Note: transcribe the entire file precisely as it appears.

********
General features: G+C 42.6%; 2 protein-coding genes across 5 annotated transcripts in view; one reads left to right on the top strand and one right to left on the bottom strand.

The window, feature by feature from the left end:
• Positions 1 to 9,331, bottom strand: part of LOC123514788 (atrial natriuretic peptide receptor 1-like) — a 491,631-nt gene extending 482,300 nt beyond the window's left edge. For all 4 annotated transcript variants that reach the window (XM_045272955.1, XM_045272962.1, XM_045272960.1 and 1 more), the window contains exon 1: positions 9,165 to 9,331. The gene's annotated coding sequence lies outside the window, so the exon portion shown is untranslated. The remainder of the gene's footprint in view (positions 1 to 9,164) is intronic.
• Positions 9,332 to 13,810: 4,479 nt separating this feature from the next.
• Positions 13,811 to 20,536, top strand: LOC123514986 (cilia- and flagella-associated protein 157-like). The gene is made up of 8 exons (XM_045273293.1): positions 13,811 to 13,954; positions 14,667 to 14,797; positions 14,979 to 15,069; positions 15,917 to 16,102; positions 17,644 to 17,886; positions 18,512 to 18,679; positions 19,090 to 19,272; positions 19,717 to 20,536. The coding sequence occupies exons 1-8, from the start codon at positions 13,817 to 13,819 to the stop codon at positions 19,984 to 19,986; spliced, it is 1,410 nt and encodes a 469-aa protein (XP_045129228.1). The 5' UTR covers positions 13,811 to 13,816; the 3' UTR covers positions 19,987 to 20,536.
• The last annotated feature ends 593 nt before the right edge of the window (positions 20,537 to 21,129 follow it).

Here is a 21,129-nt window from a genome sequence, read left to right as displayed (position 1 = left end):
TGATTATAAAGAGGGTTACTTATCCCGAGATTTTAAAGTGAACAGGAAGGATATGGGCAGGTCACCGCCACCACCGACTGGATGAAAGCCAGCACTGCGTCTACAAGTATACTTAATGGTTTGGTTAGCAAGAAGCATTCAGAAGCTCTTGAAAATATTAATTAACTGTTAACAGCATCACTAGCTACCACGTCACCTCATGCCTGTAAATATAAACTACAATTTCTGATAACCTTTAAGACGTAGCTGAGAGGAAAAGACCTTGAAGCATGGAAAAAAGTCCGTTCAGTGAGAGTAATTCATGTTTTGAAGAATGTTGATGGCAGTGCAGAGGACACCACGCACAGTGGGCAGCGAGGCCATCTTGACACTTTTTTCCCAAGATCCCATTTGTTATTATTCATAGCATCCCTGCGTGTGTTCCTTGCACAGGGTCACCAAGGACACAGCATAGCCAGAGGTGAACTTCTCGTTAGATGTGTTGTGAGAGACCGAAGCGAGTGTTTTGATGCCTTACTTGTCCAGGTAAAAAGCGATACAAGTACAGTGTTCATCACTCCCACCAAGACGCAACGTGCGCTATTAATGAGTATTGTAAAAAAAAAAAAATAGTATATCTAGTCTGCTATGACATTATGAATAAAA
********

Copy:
General features: G+C 42.6%; 2 protein-coding genes across 5 annotated transcripts in view; one reads left to right on the top strand and one right to left on the bottom strand.

The window, feature by feature from the left end:
• Positions 1 to 9,331, bottom strand: part of LOC123514788 (atrial natriuretic peptide receptor 1-like) — a 491,631-nt gene extending 482,300 nt beyond the window's left edge. For all 4 annotated transcript variants that reach the window (XM_045272955.1, XM_045272962.1, XM_045272960.1 and 1 more), the window contains exon 1: positions 9,165 to 9,331. The gene's annotated coding sequence lies outside the window, so the exon portion shown is untranslated. The remainder of the gene's footprint in view (positions 1 to 9,164) is intronic.
• Positions 9,332 to 13,810: 4,479 nt separating this feature from the next.
• Positions 13,811 to 20,536, top strand: LOC123514986 (cilia- and flagella-associated protein 157-like). The gene is made up of 8 exons (XM_045273293.1): positions 13,811 to 13,954; positions 14,667 to 14,797; positions 14,979 to 15,069; positions 15,917 to 16,102; positions 17,644 to 17,886; positions 18,512 to 18,679; positions 19,090 to 19,272; positions 19,717 to 20,536. The coding sequence occupies exons 1-8, from the start codon at positions 13,817 to 13,819 to the stop codon at positions 19,984 to 19,986; spliced, it is 1,410 nt and encodes a 469-aa protein (XP_045129228.1). The 5' UTR covers positions 13,811 to 13,816; the 3' UTR covers positions 19,987 to 20,536.
• The last annotated feature ends 593 nt before the right edge of the window (positions 20,537 to 21,129 follow it).

Here is a 21,129-nt window from a genome sequence, read left to right as displayed (position 1 = left end):
TGATTATAAAGAGGGTTACTTATCCCGAGATTTTAAAGTGAACAGGAAGGATATGGGCAGGTCACCGCCACCACCGACTGGATGAAAGCCAGCACTGCGTCTACAAGTATACTTAATGGTTTGGTTAGCAAGAAGCATTCAGAAGCTCTTGAAAATATTAATTAACTGTTAACAGCATCACTAGCTACCACGTCACCTCATGCCTGTAAATATAAACTACAATTTCTGATAACCTTTAAGACGTAGCTGAGAGGAAAAGACCTTGAAGCATGGAAAAAAGTCCGTTCAGTGAGAGTAATTCATGTTTTGAAGAATGTTGATGGCAGTGCAGAGGACACCACGCACAGTGGGCAGCGAGGCCATCTTGACACTTTTTTCCCAAGATCCCATTTGTTATTATTCATAGCATCCCTGCGTGTGTTCCTTGCACAGGGTCACCAAGGACACAGCATAGCCAGAGGTGAACTTCTCGTTAGATGTGTTGTGAGAGACCGAAGCGAGTGTTTTGATGCCTTACTTGTCCAGGTAAAAAGCGATACAAGTACAGTGTTCATCACTCCCACCAAGACGCAACGTGCGCTATTAATGAGTATTGTAAAAAAAAAAAAATAGTATATCTAGTCTGCTATGACATTATGAATAAAA